It is important to have clean profit and loss statements and balance sheets where all assets are accounted for and being depreciated correctly. Depreciation applies to office equipment, vehicles, and primarily real property. Buildings allow for a ton of depreciation, but also catches the attention of the IRS, so you want to make sure you’re doing that correctly.
One common issue I’ve seen is where a tax professional prepares the taxes and does the depreciation correctly, but the law firm mistakenly doesn’t track the the depreciation in the books, so it doesn’t match the tax return. When firms go to sell the asset, they need to know how much depreciation they have.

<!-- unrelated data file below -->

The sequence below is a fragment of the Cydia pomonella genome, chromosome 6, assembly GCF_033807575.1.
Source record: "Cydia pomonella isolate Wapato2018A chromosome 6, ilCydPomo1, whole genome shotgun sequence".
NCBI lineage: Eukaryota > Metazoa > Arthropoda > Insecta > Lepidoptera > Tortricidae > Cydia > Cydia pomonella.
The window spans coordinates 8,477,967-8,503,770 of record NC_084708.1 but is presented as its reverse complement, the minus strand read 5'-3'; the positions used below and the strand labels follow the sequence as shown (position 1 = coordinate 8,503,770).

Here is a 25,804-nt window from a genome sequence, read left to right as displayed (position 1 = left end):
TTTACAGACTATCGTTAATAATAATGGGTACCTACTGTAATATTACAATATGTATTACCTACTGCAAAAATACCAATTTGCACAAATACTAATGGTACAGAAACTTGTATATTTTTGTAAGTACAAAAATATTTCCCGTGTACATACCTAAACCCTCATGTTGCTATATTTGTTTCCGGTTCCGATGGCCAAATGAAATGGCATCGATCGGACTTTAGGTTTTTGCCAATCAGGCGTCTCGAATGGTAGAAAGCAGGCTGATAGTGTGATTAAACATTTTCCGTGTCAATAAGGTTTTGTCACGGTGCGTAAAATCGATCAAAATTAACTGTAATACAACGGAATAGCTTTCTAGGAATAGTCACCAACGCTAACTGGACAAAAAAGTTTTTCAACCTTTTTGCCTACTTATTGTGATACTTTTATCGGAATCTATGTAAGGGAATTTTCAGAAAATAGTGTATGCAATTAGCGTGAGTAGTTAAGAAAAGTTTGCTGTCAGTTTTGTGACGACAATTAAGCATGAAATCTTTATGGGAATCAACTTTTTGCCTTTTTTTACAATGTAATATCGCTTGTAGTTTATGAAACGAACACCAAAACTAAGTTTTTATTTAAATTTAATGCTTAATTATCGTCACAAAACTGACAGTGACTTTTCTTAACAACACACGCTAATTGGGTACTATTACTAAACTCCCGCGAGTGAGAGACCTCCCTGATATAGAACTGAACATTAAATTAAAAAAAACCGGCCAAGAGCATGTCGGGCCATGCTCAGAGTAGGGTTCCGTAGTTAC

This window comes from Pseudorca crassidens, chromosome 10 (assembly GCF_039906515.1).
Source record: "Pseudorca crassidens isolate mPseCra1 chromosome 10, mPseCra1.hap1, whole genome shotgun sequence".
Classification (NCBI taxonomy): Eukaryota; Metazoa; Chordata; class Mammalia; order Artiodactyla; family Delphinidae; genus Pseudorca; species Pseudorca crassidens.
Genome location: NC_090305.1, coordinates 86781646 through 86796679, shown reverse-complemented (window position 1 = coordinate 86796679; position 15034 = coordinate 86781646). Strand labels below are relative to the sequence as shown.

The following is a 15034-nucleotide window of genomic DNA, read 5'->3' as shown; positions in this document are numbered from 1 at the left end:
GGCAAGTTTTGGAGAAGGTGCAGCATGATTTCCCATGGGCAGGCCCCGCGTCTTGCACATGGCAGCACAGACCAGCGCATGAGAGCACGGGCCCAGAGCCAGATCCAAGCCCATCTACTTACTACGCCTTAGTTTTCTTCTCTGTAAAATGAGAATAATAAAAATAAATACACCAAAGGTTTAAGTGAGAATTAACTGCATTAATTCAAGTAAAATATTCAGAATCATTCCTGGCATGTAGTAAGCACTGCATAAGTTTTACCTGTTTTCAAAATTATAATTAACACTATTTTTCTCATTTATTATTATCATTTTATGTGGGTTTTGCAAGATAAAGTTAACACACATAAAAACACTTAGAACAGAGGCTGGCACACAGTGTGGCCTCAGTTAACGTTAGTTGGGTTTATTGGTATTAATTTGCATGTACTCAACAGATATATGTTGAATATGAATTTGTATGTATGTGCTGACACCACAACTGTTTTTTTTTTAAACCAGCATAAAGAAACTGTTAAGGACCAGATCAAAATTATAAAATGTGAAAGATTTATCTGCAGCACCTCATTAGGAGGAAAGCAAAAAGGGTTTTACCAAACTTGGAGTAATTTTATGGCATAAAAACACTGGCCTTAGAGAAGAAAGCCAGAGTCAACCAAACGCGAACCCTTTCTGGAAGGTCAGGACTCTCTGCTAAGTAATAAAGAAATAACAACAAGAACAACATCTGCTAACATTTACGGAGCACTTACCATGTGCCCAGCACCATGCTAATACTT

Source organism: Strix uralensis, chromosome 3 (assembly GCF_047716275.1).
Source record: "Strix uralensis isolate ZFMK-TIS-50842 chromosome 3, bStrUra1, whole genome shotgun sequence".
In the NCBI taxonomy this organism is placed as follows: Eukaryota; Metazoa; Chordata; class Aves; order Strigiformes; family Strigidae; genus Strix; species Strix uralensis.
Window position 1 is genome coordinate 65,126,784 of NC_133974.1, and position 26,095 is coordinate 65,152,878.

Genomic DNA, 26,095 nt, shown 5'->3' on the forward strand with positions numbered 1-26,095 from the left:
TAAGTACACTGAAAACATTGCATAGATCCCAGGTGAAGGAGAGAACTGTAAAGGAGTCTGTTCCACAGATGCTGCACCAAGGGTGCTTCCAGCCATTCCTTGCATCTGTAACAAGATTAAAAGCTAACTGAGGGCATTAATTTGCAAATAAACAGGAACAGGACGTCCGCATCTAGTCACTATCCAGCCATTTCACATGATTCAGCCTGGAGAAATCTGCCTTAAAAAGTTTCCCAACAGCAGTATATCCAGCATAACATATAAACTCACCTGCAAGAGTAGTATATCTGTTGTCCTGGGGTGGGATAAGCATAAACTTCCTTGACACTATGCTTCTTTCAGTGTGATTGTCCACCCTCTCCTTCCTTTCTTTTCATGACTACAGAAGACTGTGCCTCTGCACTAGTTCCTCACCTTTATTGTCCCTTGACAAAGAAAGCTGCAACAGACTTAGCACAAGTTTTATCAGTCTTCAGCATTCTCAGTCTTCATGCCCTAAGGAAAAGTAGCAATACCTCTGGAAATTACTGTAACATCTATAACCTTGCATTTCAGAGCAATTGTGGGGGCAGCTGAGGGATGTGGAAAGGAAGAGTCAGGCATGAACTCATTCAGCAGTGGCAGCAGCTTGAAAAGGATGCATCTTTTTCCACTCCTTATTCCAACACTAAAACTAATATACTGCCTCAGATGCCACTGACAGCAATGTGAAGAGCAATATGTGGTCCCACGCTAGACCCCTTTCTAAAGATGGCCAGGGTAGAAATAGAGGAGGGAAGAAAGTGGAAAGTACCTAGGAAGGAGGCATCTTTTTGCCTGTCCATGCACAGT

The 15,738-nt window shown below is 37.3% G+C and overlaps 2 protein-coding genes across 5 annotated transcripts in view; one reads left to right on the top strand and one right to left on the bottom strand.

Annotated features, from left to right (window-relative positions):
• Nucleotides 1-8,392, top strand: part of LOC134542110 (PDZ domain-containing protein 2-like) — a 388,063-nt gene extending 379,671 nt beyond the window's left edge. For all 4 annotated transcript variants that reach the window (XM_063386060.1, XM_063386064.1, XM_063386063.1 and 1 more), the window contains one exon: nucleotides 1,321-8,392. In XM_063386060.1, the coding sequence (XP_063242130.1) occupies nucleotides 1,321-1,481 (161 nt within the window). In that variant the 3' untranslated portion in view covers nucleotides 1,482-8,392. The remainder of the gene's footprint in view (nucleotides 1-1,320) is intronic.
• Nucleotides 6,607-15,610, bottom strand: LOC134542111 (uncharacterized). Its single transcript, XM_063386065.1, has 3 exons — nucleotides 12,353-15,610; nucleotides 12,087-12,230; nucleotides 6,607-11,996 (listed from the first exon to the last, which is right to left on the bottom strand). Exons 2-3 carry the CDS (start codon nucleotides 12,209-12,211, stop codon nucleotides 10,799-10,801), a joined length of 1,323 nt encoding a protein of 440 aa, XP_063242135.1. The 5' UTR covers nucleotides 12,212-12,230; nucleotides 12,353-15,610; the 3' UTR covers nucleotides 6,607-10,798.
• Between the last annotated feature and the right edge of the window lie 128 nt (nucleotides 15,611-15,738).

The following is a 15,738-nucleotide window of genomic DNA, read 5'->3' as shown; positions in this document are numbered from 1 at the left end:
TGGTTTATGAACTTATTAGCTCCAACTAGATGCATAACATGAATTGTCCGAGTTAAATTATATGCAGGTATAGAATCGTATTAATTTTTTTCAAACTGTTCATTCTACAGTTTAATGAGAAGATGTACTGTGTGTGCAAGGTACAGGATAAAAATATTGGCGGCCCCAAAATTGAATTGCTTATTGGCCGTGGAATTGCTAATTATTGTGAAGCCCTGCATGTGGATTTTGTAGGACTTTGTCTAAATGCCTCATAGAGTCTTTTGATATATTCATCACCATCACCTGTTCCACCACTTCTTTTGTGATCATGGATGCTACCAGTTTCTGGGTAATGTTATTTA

No. 9 Outsource human resources.
Many businesses still aren’t aware of the boom in small, reasonably priced human resources services. Whether firms are paying employees or contractors, they can make sure all the appropriate paperwork is done—and save time and effort—by outsourcing it.
This is no longer justifiable to big firms or companies. These helpful HR people know the laws and can easily provide payroll and other reports to tax preparers.
No. 10 Meet with a tax adviser.
Tax laws can be complex and confusing, and doing your own returns can eat up an inordinate amount of time. Using a tax professional can save money in the long run—from the hours saved to the deductions and credits gained. Firms need to start early in the year doing tax planning, and if any major changes come up, make sure to see their tax professional by October. Now’s the time to start thinking about 2022 taxes!